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Title: Effect of Challenges of Impeded Parenthood On Reformation of Offenders A Case Study of Embu Prison, Kenya
Authors: Wasonga, Willis
Keywords: Challenges of Impeded Parenthood On Reformation of Offenders
Issue Date: Aug-2021
Publisher: Egerton University
Abstract: This study explored the challenges of impeded parenthood and its effects on the reformation of offenders, in Embu Prison, Kenya. It was necessitated by the fact that challenges of impeded (hindered) parenthood cause worries and stress which affect reformation of the imprisoned parents who constitute a significant prison population. However, there is no research on the effects of these parenthood challenges on the reformation of the imprisoned parents. The specific objectives of the study were threefold: to examine the parenthood challenges prisoners face during imprisonment, to analyse how prisoners cope with parenthood challenges, to assess prisoners’ coping mechanisms and prison’s control strategies of parenthood challenges that effect reformation at Embu prison. This study was guided by the cultural transmission theory, reformative theory and rational choice theory. The study adopted a case study design in which a sample of 132 inmates serving long-term sentences (more than 3 years) and who have children aged below 17 years, and five key informants purposefully identified and selected to participate in the study. Interview schedule and questionnaire were the instruments for data collection. Data analysis was done with the help of STATA. Analysed data was presented in frequency tables and percentages. The findings of this study indicate that prisoners who are parents of children below 17 years face a lot of challenges such as stigma 87.5% from relatives their children live with, lack of visits by their children, lack of parental control over their children and victimization of their children. Analysis of the coping mechanisms of imprisoned parents established that 95.2% of them try to be good parents, they offer counseling their children, and they attend religious gatherings. The study found out that prison challenges resulted in stress and worries among imprisoned parents, which had adverse effects on their reformation. This current study established a number of strategies by the prison administration for controlling parenthood challenges: allowing frequent and regular visits by prisoners’ children, more but controlled phone calls by inmates and parenting programmes would facilitate reformation of imprisoned parents. This study, therefore, recommends that more reformation programmes should be introduced at the prison. Also, an environment where reformation would easily be acceptable to the imprisoned parents needs to be created as part of the initiatives of the larger spectrum of reformation.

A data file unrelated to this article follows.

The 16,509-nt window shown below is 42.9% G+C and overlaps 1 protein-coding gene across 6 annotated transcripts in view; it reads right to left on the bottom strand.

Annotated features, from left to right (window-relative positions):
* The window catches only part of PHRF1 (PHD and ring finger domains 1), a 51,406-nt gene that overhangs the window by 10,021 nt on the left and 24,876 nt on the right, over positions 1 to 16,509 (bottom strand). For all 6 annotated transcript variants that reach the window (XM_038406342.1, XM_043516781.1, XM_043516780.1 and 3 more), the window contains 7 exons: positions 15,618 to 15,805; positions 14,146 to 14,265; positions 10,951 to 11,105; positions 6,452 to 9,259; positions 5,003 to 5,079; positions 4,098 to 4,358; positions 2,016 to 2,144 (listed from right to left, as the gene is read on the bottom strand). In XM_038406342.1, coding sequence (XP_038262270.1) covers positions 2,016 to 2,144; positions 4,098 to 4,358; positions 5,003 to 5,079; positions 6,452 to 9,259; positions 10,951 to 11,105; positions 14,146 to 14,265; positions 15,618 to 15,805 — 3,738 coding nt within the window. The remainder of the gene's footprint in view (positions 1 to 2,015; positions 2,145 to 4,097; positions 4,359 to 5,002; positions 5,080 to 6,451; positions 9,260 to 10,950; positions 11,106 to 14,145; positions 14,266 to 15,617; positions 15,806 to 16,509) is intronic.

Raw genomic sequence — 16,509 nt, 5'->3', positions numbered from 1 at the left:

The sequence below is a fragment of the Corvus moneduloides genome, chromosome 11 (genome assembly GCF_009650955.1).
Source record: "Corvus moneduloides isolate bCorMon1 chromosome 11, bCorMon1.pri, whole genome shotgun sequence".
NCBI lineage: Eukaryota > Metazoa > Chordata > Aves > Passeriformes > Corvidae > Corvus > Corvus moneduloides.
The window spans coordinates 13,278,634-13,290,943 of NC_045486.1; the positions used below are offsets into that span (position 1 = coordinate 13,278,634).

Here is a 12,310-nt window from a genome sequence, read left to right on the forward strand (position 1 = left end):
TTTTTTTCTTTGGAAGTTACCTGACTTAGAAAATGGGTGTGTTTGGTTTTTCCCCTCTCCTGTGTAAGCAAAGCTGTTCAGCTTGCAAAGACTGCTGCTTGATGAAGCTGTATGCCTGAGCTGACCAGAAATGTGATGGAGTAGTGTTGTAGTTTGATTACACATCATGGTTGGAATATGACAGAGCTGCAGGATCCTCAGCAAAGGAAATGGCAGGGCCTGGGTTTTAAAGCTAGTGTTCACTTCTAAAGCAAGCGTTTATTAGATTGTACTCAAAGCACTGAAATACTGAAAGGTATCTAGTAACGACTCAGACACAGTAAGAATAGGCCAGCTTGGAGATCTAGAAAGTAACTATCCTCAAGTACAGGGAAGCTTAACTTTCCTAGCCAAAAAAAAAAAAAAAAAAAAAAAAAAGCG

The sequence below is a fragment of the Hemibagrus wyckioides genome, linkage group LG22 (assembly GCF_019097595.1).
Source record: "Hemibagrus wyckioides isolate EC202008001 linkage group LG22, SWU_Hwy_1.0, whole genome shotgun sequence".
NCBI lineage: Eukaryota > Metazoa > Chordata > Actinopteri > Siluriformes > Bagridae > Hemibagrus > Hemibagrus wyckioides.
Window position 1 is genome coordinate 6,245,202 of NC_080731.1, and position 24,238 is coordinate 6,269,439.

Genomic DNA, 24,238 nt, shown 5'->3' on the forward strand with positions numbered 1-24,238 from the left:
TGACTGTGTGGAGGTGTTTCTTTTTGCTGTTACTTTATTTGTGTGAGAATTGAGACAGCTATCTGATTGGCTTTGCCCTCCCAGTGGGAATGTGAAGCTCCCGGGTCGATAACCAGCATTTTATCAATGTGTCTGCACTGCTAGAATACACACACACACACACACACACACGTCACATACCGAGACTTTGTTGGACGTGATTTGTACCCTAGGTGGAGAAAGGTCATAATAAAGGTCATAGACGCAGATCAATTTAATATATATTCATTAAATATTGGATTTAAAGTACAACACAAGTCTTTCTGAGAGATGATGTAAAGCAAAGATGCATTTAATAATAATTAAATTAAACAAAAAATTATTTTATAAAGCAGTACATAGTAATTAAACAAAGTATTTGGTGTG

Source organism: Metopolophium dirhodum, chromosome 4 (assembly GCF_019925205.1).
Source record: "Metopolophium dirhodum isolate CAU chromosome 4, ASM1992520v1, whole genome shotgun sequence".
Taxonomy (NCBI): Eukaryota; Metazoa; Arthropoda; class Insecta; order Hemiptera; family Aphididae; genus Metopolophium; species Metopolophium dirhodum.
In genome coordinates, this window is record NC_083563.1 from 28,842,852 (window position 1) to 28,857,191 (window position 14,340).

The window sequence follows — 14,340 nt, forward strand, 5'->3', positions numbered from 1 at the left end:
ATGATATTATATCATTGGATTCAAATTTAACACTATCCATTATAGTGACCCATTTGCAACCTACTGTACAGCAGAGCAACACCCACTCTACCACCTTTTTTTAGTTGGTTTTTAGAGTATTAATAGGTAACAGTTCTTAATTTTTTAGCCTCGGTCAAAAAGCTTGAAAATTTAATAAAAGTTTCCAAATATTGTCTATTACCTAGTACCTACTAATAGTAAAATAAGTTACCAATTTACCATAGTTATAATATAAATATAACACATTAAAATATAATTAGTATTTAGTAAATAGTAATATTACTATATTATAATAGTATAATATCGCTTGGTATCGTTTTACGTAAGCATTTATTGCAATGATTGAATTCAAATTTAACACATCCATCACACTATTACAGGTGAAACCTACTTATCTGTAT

Appears in Collections:Faculty of Arts and Social Sciences

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